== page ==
Every year, my girls and I vacation in Cancun for a week with Ted and my mom.  It is Ted’s gift to my family, and we all look forward to all year long.  Coming from a land-locked state, my girls have grown up with those white sands and turquoise waters as their beach, and I have relished the giving them that experience.

Ted and I had an instant rapport.  We have some obvious commonalities — similar education, being an only child, same sense of humor — but, more importantly, we just seem to “get” each other.  There is an understanding there that has bound us together for many years now, facing my mother’s health crises, my divorce, his daughter’s addictions.  Despite our difference in age, we give each other advice, and respect it more than either of us does from most people.

One day when we were in Cancun a year and a half ago, I was struggling.  I’d awoken that morning from difficult dreams highlighting the hard choices I’d made recently with regard to my marriage, my children, my work… I felt lost and wondered if I was rushing headlong to disaster.

We were all sitting by the pool late that morning, when Ted announced that he was returning to his villa to retrieve his sun hat.  I took the opportunity to accompany him inside and check my email at my own villa.  As we stepped into the elevator, Ted turned to me, looked me squarely in the eye, and began speaking as if he were resuming a conversation we’d just paused in.  He said this:

Here’s the thing.  My dad wasn’t the smartest guy about some things, but every once in a while, he was pretty wise.  And he used to tell me that once a choice is made, there’s no going back, only forward.  Any choice can seem like a bad one in hindsight, and any choice can seem like a good one.  It depends on how you’re determined to see it.  The trick, he’d say, is to stop thinking of it as a choice once it’s made.  The guessing, the thinking, the analyzing, all that is over.  The choice isn’t a choice anymore; it’s a decision.  Treat it like a foregone conclusion or a mandate from God or however you have to think of it, but don’t look back, only forward.  Seek the opportunities hidden in it and remain open to the possibilities.  Second-guessing will only slow you down, and you’ll especially need the forward momentum if it really was a bad choice.  No matter.  It’s done.  Just look ahead and keep moving.  Okay, here’s my place.  See you down at the pool.

And then he exited the elevator, and I was left, mouth agape, wondering how in the world he’d known what I was struggling with that morning.

Ted was right, of course, and I’ve thought about his words often in the time since.  It’s so easy to play the “what if” game with the benefit of additional information and experience and wisdom, but where does it get us really?  Reflection from a distance can be useful, definitely, but not when it stalls our progress.  Not when it mires us in self-doubt and uncertainty that is likely borne more of fear and insecurity than of a truly rationale evaluation of our earlier decision.  If a decision was truly wrong, we usually know it immediately and can correct our course in that short timeframe.  Revisiting an old decision is usually nothing more than a way to give power to our fears.  Most of us make good decisions, for us, for that moment.  They may not take us where we’d thought they would, but they probably take us where we need to be.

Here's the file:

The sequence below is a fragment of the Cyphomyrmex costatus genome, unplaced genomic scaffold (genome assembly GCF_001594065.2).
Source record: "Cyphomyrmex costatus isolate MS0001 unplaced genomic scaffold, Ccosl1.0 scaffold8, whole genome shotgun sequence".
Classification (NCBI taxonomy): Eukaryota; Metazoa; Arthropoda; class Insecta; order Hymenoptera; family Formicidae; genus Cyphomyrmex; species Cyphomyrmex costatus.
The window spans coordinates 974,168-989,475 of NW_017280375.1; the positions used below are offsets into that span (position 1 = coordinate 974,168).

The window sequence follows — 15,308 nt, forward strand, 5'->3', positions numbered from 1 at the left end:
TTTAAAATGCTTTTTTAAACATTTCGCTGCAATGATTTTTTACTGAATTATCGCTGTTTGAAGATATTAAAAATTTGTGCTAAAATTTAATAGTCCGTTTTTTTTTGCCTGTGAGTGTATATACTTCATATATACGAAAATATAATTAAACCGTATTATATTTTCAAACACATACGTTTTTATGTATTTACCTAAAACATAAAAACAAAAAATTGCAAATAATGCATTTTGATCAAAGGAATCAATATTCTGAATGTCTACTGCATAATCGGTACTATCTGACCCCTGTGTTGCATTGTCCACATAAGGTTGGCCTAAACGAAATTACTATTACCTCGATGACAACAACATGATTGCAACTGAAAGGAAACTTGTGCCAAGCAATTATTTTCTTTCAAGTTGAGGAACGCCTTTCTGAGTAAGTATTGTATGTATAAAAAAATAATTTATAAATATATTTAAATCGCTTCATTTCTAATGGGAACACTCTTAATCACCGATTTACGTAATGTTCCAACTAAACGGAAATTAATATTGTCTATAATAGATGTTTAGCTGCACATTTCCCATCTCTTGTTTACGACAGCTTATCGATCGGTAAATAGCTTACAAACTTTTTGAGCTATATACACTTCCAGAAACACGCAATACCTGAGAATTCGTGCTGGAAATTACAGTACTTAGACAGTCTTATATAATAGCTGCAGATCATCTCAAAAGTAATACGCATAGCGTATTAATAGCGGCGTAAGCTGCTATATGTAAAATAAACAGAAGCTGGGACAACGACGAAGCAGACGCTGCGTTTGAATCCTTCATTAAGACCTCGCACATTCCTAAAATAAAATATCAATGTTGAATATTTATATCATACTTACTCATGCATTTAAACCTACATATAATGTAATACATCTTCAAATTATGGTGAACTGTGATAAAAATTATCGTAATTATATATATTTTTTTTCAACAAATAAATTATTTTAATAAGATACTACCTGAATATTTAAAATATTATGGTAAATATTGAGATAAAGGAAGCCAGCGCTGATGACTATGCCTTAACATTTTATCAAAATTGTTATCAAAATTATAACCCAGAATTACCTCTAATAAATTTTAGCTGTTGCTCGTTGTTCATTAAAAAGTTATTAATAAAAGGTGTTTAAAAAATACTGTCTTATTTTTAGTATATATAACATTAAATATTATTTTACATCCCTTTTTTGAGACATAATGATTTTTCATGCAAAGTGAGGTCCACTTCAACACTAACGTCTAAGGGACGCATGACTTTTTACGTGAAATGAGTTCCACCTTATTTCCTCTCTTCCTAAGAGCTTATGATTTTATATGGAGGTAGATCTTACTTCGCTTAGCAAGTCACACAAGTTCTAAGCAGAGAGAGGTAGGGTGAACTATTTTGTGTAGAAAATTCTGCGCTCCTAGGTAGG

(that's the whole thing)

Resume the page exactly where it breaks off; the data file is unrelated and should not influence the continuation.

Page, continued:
Ted’s advice was exactly what I needed to hit my internal reset button and push past the moribund wallowing in which I was engaging.  Relinquishing the weight of self-doubt and second-guessing frees up so much energy and stamina and clarity to identify and tackle the good stuff that might be just around the corner.

Plus, it gives me time to try and figure out how Ted managed to frame and solve my emotional crisis in the span of a 5-floor elevator ride…..


Filed under dating, divorce, healing, love, personal growth, relationships, sadness, single mom

i’d like to thank the academy…

I don’t usually play the blogger award game, but I’ve decided to be a good sport this time and simply appreciate the compliment and pay the compliment forward.

So, the rules are simple, apparently.  First, I have to fly the little “Liebster Blog” award banner.  Done.

Next, I am to link back to the  blogger who nominated me for this award.  That would be Cali Dreamer Girl, who writes a blog called “Odd Things in Cali Besides My Family” (is that a brilliant name or what? Or maybe that’s just me, since so much of my very odd family also lives in Cali…).  Anyway, I am particularly honored that Cali Dreamer Girl selected me because she represents one of my favorite reader segments — the women who find common ground with me, despite us leading very different lives.  I love, love, love how unifying the human experience is.  How similar our hopes and dreams and feelings are, no matter our hobbies or education or geographical location or age or interests…. this journey we’re all on has more similarities than differences and I am reminded of that time and again in the virtual world of blogs.  And I love it.  🙂

(Okay, sorry for the sappy interlude there, but aren’t you supposed to get all choked up and waffle on too long during your awards acceptance speech?  I kinda thought that was expected…)

Anyway, the last part of the award process is that I need to nominate five other bloggers to pass this award off to.  This is the step that usually puts me off doing these awards.  Having to pick just a few seems so cruel to me!  I love so many!  It’s the same itchy, uncomfortable feeling I get when someone asks me what my favorite color or flavor of ice cream is!  Ugh!  But I have decided to pick the five who from whom I am learning the most right at this moment in my life.  So, here are  my choices for today, in no particular order, along with my reasons: